2.2.1 Criteria for study selection
The main inclusion criteria for patients will be as follows: (1) adults, age ≥18 years; and (2) diagnosed with HF. The exclusion criteria for patients will be as follows: (1) history of cardiogenic arrest or cardiogenic shock; and (2) diagnosis of depression17 or cognitive functioning disorder18. The groups will be usual care with or without education as compared to those with self-care interventions. We will include randomized controlled trials evaluating the effects of self-care intervention models and observational studies, and qualitative studies and duplicate reports will be excluded.
2.2.2 Search strategy
We will search the following databases from January, 2000 to June, 2021 (with the language restricted to English): MEDLINE/PubMed, Embase, the Cochrane Library, CINAHL, ClinicalTrials.gov, and PsycINFO. MeSH terms will be combined with text words in the literature retrieval related to self-care (as defined above) and “heart failure”. To find additional studies, we will screen the relevant reference lists of the included studies and previous literature reviews including systematic reviews and meta-analyses. We will also search for studies by searching the literature published by the first and senior authors of eligible studies. Given that many studies many be unpublished, we will also search the clinical trial registries to identify any ongoing or unpublished trials. All search results will be imported to an Endnote (version X9) tool to facilitate the screening of titles and abstracts.
2.2.3 Data collection and extraction
Two independent reviewers will work together to screen eligible studies. In the initial screening, they will read titles and abstracts to include studies containing one or more intervention models. All potentially relevant studies will be retrieved for full-text screening. A full-text review of potentially eligible studies will then be conducted, and the reasons for exclusion after full-text screening will be recorded in the Endnote database. After screening, data will be extracted independently by the reviewers using a data extraction form. The extraction form will consist of the following categories: characteristics of studies (e.g., years, time of publication, title), characteristics of participants, and characteristics of interventions and controls, outcomes, and others. Discrepancies will be resolved through discussions until reaching consensus between reviewers.
2.2.4 Risk of bias assessment
The same investigators will assess the risk of bias for all qualifying studies based on the Cochrane risk of bias assessment tool. This tool consists of seven parts, namely random sequence generation, allocation concealment, blinding of participants and personnel, blinding of outcome assessors, incomplete outcome data, selective outcome reporting for each outcome, and other potential threats to validity. The investigators also will independently assess and rank the risk of bias for every eligible study as low, medium, or high19.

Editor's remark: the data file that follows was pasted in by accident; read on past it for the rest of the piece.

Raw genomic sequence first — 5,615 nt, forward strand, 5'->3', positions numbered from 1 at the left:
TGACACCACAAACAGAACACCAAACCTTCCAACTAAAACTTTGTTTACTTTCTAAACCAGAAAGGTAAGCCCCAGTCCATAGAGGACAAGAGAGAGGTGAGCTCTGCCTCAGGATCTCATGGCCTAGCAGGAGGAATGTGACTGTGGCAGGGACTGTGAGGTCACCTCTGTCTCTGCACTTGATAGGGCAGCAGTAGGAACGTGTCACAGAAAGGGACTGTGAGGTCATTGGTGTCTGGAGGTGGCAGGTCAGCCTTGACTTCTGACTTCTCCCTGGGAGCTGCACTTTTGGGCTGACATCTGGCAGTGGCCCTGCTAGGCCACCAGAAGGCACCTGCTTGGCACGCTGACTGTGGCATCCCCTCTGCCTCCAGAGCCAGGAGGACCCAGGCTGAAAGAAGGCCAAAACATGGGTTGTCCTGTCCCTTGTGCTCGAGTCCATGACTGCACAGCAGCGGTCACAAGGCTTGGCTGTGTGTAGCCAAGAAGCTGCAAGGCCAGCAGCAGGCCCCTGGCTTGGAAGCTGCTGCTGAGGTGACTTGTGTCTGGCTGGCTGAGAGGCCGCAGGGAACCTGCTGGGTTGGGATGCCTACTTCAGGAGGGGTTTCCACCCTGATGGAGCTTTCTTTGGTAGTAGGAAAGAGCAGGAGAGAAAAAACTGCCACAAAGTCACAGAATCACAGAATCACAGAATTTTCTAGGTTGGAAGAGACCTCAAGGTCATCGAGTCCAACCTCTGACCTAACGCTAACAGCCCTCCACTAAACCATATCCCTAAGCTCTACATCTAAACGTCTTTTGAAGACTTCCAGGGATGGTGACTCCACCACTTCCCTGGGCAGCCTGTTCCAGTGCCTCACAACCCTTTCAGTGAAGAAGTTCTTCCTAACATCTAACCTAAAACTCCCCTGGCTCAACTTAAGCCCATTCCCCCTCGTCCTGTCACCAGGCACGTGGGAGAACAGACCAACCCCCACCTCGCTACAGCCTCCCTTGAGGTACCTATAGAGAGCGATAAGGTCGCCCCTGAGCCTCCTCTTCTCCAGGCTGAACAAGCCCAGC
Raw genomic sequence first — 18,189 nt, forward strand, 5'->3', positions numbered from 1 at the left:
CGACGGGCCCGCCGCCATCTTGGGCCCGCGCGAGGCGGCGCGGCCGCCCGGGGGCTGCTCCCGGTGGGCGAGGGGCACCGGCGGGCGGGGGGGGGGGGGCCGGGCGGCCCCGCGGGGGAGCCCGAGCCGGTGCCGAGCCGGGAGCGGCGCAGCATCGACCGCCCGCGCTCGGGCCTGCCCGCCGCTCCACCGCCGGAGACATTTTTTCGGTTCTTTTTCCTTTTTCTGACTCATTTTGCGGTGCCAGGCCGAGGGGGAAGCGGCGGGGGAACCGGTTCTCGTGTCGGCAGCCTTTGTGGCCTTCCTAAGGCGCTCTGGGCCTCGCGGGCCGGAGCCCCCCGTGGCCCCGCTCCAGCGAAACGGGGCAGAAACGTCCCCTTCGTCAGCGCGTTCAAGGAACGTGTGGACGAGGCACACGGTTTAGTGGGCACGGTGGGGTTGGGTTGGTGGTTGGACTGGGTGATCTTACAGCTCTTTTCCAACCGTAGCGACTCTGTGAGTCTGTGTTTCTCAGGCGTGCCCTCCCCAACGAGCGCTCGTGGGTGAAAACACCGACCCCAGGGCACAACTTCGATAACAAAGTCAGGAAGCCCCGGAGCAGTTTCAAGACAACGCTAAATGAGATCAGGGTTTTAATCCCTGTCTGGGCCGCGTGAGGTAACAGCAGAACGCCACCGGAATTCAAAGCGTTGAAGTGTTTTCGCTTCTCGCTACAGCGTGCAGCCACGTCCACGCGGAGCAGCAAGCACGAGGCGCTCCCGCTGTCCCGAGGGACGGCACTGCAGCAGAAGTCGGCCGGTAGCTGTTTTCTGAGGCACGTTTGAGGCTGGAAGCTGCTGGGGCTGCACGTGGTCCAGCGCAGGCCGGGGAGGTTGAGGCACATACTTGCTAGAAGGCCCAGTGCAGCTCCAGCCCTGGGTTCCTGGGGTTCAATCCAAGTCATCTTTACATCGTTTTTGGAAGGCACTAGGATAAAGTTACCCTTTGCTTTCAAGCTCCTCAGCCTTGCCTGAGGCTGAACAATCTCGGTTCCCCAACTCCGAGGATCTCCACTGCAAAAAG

The four primary outcomes of interest will be as follows: quality of life assessed by the Kansas City Cardiomyopathy Questionnaire (KCCQ), the Minnesota Living with Heart Failure questionnaire (MLHFQ), and other validated questionnaires; mortality (all-cause, HF-related); hospital admission/readmission (all-cause, HF-related); and healthcare use.
2.2.6 Data synthesis
Because of complexities in the process of statistical analysis, there may be modifications of certain aspects during the network meta-analysis.
Nonetheless, as the first step, a DerSimonian-Laird random effects model will be used for the conventional pairwise meta-analysis. Standardized mean difference (SMDs) and 95% confidence intervals (CIs) will be calculated for continuous data measures by Hedges’ g and interpreted according to Cohen’s criteria20. For dichotomous outcomes, the relative risks of each study will be calculated. We will present pooled effect results with 95% CIs and use forest plots with I2 (test based on 95% CIs)21 to investigate heterogeneity. Then, the study effect sizes will be synthesized using random effects, network meta-analysis in a Bayesian framework. We will utilize the heterogeneity variance to measure the degree of the effects of variability across and within studies on the effects of intervention models. To estimate and present the likelihood of each rank order, we will use Stata (version 16.0) to obtain the surface under the cumulative ranking curve (SUCRA). The consistency will be tested by Cochran’s Q.
To evaluate and adjust the effects of covariates (i.e., duration of intervention, provider, healthcare setting, age, gender, and HF severity during baseline period), meta-regressions will be conducted. The goodness-of-fit between models will be evaluated by comparing deviance information criterion (DIC); the lowest DIC indicates the best model fit. Based on the optimal fitting model, we will conduct a network meta-analysis after adjusting for covariates. We will fit all models in WinBUGS (version 1.4.3) and assume uninformative priors for all meta-regression coefficients. After considering the Brooks-Gelman-Rubin diagnostic and autocorrelation plots, Markov Chain Monte Carlo chains will be visually checked to ensure the convergence of the model. Publication bias will be investigated with comparison adjusted funnel plots. We will use R (version 1.3.1093) and Stata (version 16.0) to evaluate the inconsistency and produce the network graphs and result figures. The GRADE tool will be used to assess the strength of the body of evidence.